When Six Flags Magic Mountain opened for business on Saturday, March 9th, gone were the old and tired trams that had been at the park since it first opened back in 1971. In their place were the new Magic Mountain buses that were officially introduced to the public a few weeks ago. I experienced my first ride, and took these pictures, on March 10th.
The very first thing you notice about the new buses is that they load and unload facing the opposite direction than the trams that they’re replacing. This is because there are only two doors on the passenger’s side and none on the driver’s side. The park has set out barricades at each tram/bus stop to assist with an orderly loading, but through the front door only:
Despite the limitation of everyone using a single door, it looked like it loaded very fast. I suspect that’s because people aren’t walking back and forth searching for enough seats for their party to stay together, like you would often see with the trams. Everyone piles in quickly and then finds a place to sit.
I’m a little disappointed that the park didn’t use this opportunity to spruce up the loading areas, like I thought they would. The barricades look old and well used, not to mention extremely temporary. Since these buses will likely be used for a very long time, I was expecting a more permanent loading area to be erected at each tram stop.
There was also some definite confusion from guests. As I was taking the previous photo, I overheard a lady walking past me ask her husband if they were going to get on the bus. He said “No. I’m not sure where it’s going. The entrance to the park is this way,” and they walked right past the bus in the opposite direction. Honestly, I would have walked as well, but I wanted to experience it at least once and get some photos.
The buses follow the exact same path as the trams, just on the opposite side of the road. Given the size of the buses, there isn’t much room left when they pass each other:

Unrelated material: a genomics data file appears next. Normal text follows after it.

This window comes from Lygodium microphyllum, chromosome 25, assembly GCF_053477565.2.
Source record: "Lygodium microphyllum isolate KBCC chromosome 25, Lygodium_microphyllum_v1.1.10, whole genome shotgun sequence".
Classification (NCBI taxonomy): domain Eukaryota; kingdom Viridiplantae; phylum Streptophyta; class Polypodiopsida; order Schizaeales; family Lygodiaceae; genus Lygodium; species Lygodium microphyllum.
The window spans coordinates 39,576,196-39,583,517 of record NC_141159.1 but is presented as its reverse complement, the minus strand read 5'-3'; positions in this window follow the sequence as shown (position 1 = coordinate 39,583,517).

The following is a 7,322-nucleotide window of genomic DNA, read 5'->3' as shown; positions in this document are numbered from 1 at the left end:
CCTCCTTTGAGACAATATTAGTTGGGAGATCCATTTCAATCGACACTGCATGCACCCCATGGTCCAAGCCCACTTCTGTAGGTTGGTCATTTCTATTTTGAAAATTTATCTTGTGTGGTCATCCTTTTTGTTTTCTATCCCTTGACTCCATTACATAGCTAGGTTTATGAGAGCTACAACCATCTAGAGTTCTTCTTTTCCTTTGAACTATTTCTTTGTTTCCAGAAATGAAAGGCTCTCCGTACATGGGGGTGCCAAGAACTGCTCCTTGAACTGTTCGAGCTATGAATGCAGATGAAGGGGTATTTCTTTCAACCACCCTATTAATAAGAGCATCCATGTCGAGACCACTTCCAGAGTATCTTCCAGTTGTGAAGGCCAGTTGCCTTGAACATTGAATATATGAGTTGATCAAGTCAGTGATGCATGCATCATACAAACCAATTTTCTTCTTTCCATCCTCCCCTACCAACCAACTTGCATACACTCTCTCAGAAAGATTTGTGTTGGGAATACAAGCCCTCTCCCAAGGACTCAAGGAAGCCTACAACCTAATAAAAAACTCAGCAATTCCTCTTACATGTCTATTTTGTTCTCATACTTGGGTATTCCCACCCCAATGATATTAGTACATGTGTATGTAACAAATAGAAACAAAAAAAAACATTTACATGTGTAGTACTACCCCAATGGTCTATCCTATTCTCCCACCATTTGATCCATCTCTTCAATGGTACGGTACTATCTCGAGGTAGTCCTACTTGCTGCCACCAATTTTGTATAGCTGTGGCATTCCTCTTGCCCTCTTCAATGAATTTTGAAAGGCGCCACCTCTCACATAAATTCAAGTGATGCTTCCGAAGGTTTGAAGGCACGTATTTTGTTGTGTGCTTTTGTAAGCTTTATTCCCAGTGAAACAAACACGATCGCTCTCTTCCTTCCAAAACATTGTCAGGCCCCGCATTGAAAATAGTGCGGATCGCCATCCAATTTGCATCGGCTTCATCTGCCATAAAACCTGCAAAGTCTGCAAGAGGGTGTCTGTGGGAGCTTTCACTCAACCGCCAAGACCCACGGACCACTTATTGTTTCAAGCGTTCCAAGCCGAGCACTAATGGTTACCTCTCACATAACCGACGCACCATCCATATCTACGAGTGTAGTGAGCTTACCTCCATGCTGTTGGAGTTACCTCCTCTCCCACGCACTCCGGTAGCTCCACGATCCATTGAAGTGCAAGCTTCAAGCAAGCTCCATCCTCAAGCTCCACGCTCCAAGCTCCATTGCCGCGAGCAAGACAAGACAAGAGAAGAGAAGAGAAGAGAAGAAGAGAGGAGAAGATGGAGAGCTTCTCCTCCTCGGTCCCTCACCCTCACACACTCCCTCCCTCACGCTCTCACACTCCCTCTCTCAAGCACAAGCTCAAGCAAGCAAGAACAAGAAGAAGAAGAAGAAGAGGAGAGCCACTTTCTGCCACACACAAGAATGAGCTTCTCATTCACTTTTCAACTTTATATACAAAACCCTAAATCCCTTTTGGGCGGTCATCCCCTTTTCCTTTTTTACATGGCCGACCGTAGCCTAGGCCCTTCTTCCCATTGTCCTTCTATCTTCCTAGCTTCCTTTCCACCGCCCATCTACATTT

Fortunately, there are no exposed body parts when they pass, so they can get quite close:
After loading onto the bus at the first stop, it continued driving further out into the parking lot, away from the entrance, making additional stops as needed. Once it reached the end of the serviceable area, it made a very wide u-turn. Once it turned around, it made a straight run directly to the main gate with no stops:
Once it reaches the front of the park, it enters the turn-around loop counter-clockwise:
What was once the pick-up area in front of the park is now the drop-off area. The new pick-up area is around the corner, in the old drop-off area. Unfortunately, there are no signs that indicate this. As the following bus pulled in and passengers started to unload, that group of people you see waiting made their way through the open back door and onto the bus. The person training the driver just happened to see it and warned the driver that people were boarding from the back. I wonder how they’ll prevent that when the trainer isn’t around:
This is the new loading area for people leaving the park. However, without a single sign anywhere, how are we supposed to know that? Also, as I mentioned about the other bus stops, this looks very temporary and does not scream bus stop to me:
I know that everything is new and it’s going to take some time to work out the kinks. For example, I heard from people leaving the park at closing the night before that each bus was standing room only. It was great they were able to haul so many people at once, but the complaints were that the people who wanted to get off at the first stop had a very difficult time making their way to one of the two exits through the crowd of people.
I left the park mid-day and practically had the entire bus to myself. The air conditioning felt good and it was a much more pleasant ride than the trams ever were. I’ll probably continue to walk into the park each visit, unless I’m really parked way out in the boonies, but I’ll probably hop on a bus on the way out if one’s readily available and it’s hot outside.